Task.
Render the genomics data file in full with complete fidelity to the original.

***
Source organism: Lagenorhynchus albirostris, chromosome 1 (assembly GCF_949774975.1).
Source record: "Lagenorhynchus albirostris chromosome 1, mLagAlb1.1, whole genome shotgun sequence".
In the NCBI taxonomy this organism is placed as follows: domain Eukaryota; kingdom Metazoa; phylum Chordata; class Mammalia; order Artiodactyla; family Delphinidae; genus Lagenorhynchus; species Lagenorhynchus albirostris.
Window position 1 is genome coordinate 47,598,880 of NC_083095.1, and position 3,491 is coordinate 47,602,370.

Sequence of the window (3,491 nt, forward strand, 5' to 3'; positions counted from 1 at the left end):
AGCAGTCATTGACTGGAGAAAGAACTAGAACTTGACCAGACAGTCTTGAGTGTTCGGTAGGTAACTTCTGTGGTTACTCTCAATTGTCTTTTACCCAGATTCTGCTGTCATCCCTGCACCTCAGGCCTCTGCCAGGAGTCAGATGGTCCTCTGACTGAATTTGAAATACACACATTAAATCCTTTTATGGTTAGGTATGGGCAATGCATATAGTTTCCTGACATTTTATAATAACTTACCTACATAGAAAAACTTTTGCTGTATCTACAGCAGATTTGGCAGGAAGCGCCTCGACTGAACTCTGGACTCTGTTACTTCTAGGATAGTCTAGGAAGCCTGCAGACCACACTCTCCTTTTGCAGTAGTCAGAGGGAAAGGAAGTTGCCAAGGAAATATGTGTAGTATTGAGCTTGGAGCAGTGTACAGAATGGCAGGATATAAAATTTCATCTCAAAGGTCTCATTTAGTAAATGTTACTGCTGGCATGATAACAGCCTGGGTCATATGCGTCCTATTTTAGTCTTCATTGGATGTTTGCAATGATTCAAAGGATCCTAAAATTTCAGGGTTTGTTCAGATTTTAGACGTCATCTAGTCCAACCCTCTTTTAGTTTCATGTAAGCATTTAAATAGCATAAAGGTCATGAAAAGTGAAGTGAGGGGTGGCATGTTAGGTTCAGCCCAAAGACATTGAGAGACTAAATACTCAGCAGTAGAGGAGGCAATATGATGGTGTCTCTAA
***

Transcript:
Source organism: Lagenorhynchus albirostris, chromosome 1 (assembly GCF_949774975.1).
Source record: "Lagenorhynchus albirostris chromosome 1, mLagAlb1.1, whole genome shotgun sequence".
In the NCBI taxonomy this organism is placed as follows: domain Eukaryota; kingdom Metazoa; phylum Chordata; class Mammalia; order Artiodactyla; family Delphinidae; genus Lagenorhynchus; species Lagenorhynchus albirostris.
Window position 1 is genome coordinate 47,598,880 of NC_083095.1, and position 3,491 is coordinate 47,602,370.

Sequence of the window (3,491 nt, forward strand, 5' to 3'; positions counted from 1 at the left end):
AGCAGTCATTGACTGGAGAAAGAACTAGAACTTGACCAGACAGTCTTGAGTGTTCGGTAGGTAACTTCTGTGGTTACTCTCAATTGTCTTTTACCCAGATTCTGCTGTCATCCCTGCACCTCAGGCCTCTGCCAGGAGTCAGATGGTCCTCTGACTGAATTTGAAATACACACATTAAATCCTTTTATGGTTAGGTATGGGCAATGCATATAGTTTCCTGACATTTTATAATAACTTACCTACATAGAAAAACTTTTGCTGTATCTACAGCAGATTTGGCAGGAAGCGCCTCGACTGAACTCTGGACTCTGTTACTTCTAGGATAGTCTAGGAAGCCTGCAGACCACACTCTCCTTTTGCAGTAGTCAGAGGGAAAGGAAGTTGCCAAGGAAATATGTGTAGTATTGAGCTTGGAGCAGTGTACAGAATGGCAGGATATAAAATTTCATCTCAAAGGTCTCATTTAGTAAATGTTACTGCTGGCATGATAACAGCCTGGGTCATATGCGTCCTATTTTAGTCTTCATTGGATGTTTGCAATGATTCAAAGGATCCTAAAATTTCAGGGTTTGTTCAGATTTTAGACGTCATCTAGTCCAACCCTCTTTTAGTTTCATGTAAGCATTTAAATAGCATAAAGGTCATGAAAAGTGAAGTGAGGGGTGGCATGTTAGGTTCAGCCCAAAGACATTGAGAGACTAAATACTCAGCAGTAGAGGAGGCAATATGATGGTGTCTCTAA